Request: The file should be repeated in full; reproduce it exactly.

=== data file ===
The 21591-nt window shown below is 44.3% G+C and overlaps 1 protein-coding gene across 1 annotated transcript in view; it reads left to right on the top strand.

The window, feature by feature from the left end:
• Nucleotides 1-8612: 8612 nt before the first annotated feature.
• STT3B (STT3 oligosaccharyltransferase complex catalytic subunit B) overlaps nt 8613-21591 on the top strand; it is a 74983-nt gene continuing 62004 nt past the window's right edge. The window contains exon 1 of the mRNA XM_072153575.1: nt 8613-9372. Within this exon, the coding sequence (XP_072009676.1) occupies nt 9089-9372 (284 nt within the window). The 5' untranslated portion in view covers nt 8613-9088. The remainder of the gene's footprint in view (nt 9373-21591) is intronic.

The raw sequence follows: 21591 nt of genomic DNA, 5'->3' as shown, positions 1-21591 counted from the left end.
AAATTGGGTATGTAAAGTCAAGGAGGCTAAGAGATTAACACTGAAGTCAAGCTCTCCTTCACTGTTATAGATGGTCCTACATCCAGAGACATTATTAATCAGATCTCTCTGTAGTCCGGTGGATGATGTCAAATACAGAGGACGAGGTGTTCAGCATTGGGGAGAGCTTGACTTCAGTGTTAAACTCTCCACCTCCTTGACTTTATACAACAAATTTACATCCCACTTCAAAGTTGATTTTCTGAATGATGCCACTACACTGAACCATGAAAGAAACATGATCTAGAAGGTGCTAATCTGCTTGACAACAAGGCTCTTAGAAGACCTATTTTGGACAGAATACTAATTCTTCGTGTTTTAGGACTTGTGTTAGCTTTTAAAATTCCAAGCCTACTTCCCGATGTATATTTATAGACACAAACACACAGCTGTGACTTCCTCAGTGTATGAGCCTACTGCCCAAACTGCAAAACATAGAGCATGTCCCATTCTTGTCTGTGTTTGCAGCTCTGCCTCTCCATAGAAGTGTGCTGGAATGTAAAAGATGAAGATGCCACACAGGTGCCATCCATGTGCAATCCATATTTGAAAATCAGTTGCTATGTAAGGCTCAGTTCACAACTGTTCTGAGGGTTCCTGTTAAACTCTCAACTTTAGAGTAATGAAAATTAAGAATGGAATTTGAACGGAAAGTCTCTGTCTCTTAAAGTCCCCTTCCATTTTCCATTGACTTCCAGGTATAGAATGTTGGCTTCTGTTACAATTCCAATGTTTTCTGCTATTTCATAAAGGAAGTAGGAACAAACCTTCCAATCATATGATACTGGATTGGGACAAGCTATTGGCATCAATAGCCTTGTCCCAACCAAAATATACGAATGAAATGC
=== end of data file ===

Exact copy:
The 21591-nt window shown below is 44.3% G+C and overlaps 1 protein-coding gene across 1 annotated transcript in view; it reads left to right on the top strand.

The window, feature by feature from the left end:
• Nucleotides 1-8612: 8612 nt before the first annotated feature.
• STT3B (STT3 oligosaccharyltransferase complex catalytic subunit B) overlaps nt 8613-21591 on the top strand; it is a 74983-nt gene continuing 62004 nt past the window's right edge. The window contains exon 1 of the mRNA XM_072153575.1: nt 8613-9372. Within this exon, the coding sequence (XP_072009676.1) occupies nt 9089-9372 (284 nt within the window). The 5' untranslated portion in view covers nt 8613-9088. The remainder of the gene's footprint in view (nt 9373-21591) is intronic.

The raw sequence follows: 21591 nt of genomic DNA, 5'->3' as shown, positions 1-21591 counted from the left end.
AAATTGGGTATGTAAAGTCAAGGAGGCTAAGAGATTAACACTGAAGTCAAGCTCTCCTTCACTGTTATAGATGGTCCTACATCCAGAGACATTATTAATCAGATCTCTCTGTAGTCCGGTGGATGATGTCAAATACAGAGGACGAGGTGTTCAGCATTGGGGAGAGCTTGACTTCAGTGTTAAACTCTCCACCTCCTTGACTTTATACAACAAATTTACATCCCACTTCAAAGTTGATTTTCTGAATGATGCCACTACACTGAACCATGAAAGAAACATGATCTAGAAGGTGCTAATCTGCTTGACAACAAGGCTCTTAGAAGACCTATTTTGGACAGAATACTAATTCTTCGTGTTTTAGGACTTGTGTTAGCTTTTAAAATTCCAAGCCTACTTCCCGATGTATATTTATAGACACAAACACACAGCTGTGACTTCCTCAGTGTATGAGCCTACTGCCCAAACTGCAAAACATAGAGCATGTCCCATTCTTGTCTGTGTTTGCAGCTCTGCCTCTCCATAGAAGTGTGCTGGAATGTAAAAGATGAAGATGCCACACAGGTGCCATCCATGTGCAATCCATATTTGAAAATCAGTTGCTATGTAAGGCTCAGTTCACAACTGTTCTGAGGGTTCCTGTTAAACTCTCAACTTTAGAGTAATGAAAATTAAGAATGGAATTTGAACGGAAAGTCTCTGTCTCTTAAAGTCCCCTTCCATTTTCCATTGACTTCCAGGTATAGAATGTTGGCTTCTGTTACAATTCCAATGTTTTCTGCTATTTCATAAAGGAAGTAGGAACAAACCTTCCAATCATATGATACTGGATTGGGACAAGCTATTGGCATCAATAGCCTTGTCCCAACCAAAATATACGAATGAAATGC